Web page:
I suppose this was always my destiny because of my family background, so there is no clear starting point. My whole life experience is based in cooking and, more specifically, in sushi – this vocation was with me from as long as I can remember. In a lot of ways, I have devoted my life to mastering the art of sushi. I am a third-generation sushi master, so it very much felt like it was my destiny to continue that legacy. In Japanese culture, following family tradition is usual. I want to preserve the history and technique surrounding sushi, to sustain balance and harmony in each and every dish that I make, so that each bite feels meaningful.

What was your first big role? What was that like?

My first big role was when I started working with my dad in his restaurant. It was an amazing experience to learn ‘sushi master skills’ straight from him. He’s taught me a lot about guest interaction and how to ‘serve’ and compose sushi for guests. As a nation, we explore and share cuisine as a way to bond – it is human nature. For me, Japanese cuisine represents more than just what I eat every day. It is my philosophy for life and the best way to reflect the culture of my country, and I guess it is something that was transmitted to me by my father as well.


What is the omakase experience?

Omakase means that you ‘leave it up to the chef’. It’s a way of fully surrendering yourself to their knowledge and skill. Many people mistakenly believe that omakase just applies to sushi, but it can apply to multiple styles. It is a multi- course meal that celebrates the freshest produce of the day, highlighted by the craftsmanship of the chef.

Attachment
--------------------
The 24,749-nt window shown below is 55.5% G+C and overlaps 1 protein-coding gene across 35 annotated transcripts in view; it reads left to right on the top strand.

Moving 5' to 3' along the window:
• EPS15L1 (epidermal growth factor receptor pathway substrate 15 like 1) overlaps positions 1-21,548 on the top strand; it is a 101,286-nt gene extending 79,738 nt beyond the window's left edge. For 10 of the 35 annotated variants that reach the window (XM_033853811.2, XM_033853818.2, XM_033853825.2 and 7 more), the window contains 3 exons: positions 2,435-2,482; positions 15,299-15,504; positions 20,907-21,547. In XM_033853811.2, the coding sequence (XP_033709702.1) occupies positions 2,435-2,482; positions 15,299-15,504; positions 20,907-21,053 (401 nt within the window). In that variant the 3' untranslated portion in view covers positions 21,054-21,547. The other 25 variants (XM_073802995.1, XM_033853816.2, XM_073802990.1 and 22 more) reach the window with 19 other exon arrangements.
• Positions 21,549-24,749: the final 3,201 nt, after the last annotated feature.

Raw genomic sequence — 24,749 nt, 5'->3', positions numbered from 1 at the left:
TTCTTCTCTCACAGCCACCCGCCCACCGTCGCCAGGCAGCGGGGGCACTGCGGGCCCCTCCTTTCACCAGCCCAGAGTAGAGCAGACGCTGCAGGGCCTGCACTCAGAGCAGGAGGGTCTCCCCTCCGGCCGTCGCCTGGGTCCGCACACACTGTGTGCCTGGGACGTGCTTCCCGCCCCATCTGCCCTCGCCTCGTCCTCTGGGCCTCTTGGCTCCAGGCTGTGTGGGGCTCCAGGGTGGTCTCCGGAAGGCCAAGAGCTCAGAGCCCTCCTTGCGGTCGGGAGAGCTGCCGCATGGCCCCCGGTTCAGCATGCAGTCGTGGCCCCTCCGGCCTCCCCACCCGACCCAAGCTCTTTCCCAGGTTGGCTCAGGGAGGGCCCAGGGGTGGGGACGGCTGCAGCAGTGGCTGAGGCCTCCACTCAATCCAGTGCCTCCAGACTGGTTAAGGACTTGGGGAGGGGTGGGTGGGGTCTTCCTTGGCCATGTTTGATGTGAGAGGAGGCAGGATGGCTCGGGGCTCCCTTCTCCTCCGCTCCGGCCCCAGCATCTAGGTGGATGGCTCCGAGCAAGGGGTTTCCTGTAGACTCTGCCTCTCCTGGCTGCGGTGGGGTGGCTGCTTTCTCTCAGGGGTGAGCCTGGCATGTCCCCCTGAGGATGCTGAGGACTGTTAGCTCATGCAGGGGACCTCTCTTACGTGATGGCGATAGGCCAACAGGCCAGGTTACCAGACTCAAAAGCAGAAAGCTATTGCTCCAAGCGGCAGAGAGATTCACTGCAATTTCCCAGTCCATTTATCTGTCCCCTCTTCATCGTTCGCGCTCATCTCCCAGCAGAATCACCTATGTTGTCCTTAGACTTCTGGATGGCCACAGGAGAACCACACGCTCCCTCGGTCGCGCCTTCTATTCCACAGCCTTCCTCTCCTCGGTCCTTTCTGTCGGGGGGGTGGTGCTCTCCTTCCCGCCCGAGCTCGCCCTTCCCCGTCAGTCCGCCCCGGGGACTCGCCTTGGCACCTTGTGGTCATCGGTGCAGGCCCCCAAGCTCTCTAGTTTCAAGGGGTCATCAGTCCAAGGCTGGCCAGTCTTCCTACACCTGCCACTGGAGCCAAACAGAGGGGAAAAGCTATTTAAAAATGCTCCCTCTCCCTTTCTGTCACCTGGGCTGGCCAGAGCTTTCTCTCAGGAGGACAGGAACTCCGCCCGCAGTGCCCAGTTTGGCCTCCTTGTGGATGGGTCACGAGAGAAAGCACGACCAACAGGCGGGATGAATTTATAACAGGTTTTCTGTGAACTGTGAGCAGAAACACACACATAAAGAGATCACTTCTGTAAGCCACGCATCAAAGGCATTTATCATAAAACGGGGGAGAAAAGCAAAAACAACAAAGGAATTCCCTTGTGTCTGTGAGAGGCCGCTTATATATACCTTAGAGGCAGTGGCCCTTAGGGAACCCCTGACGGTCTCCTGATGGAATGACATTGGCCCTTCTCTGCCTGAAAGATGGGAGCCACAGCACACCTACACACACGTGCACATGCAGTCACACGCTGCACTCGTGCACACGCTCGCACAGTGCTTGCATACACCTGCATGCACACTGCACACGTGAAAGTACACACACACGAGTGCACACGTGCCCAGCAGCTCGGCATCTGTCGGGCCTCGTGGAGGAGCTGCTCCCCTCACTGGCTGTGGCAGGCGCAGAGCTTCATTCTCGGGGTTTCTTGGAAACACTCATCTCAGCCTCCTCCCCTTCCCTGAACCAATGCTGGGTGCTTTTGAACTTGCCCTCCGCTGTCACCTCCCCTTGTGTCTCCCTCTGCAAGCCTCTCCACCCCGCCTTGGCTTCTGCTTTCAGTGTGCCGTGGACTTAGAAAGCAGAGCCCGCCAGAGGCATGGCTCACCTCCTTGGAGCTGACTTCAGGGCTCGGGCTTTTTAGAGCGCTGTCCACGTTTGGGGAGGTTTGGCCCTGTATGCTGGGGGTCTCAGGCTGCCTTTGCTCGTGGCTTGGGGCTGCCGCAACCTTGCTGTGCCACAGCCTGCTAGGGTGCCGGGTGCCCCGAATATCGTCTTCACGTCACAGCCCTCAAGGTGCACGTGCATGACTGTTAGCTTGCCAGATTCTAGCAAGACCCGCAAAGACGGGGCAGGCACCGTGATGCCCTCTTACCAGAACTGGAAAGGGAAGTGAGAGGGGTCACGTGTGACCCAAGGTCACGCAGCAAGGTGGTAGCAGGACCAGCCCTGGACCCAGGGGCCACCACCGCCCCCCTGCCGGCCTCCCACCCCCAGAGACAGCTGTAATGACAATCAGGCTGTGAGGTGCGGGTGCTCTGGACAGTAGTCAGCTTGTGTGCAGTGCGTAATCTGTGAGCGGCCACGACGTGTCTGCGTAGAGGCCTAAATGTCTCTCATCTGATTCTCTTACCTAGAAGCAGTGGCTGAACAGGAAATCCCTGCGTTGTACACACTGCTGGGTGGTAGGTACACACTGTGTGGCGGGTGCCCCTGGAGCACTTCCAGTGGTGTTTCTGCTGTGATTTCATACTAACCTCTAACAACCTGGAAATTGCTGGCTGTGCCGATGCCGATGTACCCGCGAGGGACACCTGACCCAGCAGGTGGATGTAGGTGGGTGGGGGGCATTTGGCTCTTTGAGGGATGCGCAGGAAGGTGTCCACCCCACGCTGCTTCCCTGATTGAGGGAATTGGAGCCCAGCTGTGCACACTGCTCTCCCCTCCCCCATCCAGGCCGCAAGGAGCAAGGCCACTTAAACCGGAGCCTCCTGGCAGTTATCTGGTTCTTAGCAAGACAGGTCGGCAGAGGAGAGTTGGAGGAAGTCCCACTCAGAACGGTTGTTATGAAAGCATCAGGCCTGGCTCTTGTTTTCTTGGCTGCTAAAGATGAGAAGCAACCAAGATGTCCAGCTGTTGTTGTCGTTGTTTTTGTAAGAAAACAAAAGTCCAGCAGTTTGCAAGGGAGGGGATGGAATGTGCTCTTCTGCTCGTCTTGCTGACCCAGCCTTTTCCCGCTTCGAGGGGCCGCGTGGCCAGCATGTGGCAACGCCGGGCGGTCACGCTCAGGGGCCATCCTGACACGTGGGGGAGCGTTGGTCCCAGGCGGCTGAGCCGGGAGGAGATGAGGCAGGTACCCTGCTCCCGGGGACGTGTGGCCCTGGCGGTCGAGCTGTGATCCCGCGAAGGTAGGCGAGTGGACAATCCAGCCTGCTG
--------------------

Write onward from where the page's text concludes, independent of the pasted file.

Why did you set up Endo at the Rotunda? I always knew that I wanted to set up on my own and continue my family’s legacy through my own personal style. Endo at the Rotunda is a reflection of my gratitude. The restaurant is based around the idea of hand to heart – it’s a very personal space.

When we opened – in 2019 – I had a vision for where I wanted the restaurant to go. Looking back, I cannot imagine it could have been any better than what it is today. Of course, there is always space for evolution. We should always be growing.

How did you find that?


It was incredibly liberating to open my own restaurant that totally followed my vision. I wanted everything to feel part of a whole, to be an expression of my nature. Everything at the Rotunda is custom-made for us, from the cutlery to the counter.

Tell us about Endo at the Rotunda – the ethos, food, service, etc.

My philosophy follows the Japanese saying ichi-go ichi-e, which means ‘one time, one meeting.’ It’s about creating a unique experience that cannot be repeated again. My approach also embraces the principle of shokunin – a way of mastering your profession through a mediation between skill and spirit. Being an artist or an artisan is as much about the mindset as it is about ability, and that is why the Rotunda is so personal to me. Everything from the food to the service is a reflection of myself and works in unison, in order to create a single, special experience.

Tell us about gaining a Michelin star.